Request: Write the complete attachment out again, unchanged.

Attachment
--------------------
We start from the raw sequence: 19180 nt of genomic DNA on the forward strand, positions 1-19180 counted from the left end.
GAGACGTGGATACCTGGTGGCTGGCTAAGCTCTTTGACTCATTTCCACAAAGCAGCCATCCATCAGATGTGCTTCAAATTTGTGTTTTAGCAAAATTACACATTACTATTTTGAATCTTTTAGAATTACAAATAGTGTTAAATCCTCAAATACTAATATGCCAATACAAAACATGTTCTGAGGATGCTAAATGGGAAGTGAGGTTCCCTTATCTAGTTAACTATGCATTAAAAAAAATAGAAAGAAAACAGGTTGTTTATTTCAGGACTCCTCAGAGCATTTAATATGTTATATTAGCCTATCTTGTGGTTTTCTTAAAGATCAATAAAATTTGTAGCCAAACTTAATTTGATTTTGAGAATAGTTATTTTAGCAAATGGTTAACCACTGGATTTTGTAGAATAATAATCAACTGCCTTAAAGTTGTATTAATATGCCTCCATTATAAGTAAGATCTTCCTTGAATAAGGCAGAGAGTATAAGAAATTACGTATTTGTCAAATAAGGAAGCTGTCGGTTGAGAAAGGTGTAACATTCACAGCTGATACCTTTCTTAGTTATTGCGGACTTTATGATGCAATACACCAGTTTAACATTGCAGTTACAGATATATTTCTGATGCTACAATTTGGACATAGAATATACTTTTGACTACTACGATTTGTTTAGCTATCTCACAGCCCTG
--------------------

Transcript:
We start from the raw sequence: 19180 nt of genomic DNA on the forward strand, positions 1-19180 counted from the left end.
GAGACGTGGATACCTGGTGGCTGGCTAAGCTCTTTGACTCATTTCCACAAAGCAGCCATCCATCAGATGTGCTTCAAATTTGTGTTTTAGCAAAATTACACATTACTATTTTGAATCTTTTAGAATTACAAATAGTGTTAAATCCTCAAATACTAATATGCCAATACAAAACATGTTCTGAGGATGCTAAATGGGAAGTGAGGTTCCCTTATCTAGTTAACTATGCATTAAAAAAAATAGAAAGAAAACAGGTTGTTTATTTCAGGACTCCTCAGAGCATTTAATATGTTATATTAGCCTATCTTGTGGTTTTCTTAAAGATCAATAAAATTTGTAGCCAAACTTAATTTGATTTTGAGAATAGTTATTTTAGCAAATGGTTAACCACTGGATTTTGTAGAATAATAATCAACTGCCTTAAAGTTGTATTAATATGCCTCCATTATAAGTAAGATCTTCCTTGAATAAGGCAGAGAGTATAAGAAATTACGTATTTGTCAAATAAGGAAGCTGTCGGTTGAGAAAGGTGTAACATTCACAGCTGATACCTTTCTTAGTTATTGCGGACTTTATGATGCAATACACCAGTTTAACATTGCAGTTACAGATATATTTCTGATGCTACAATTTGGACATAGAATATACTTTTGACTACTACGATTTGTTTAGCTATCTCACAGCCCTG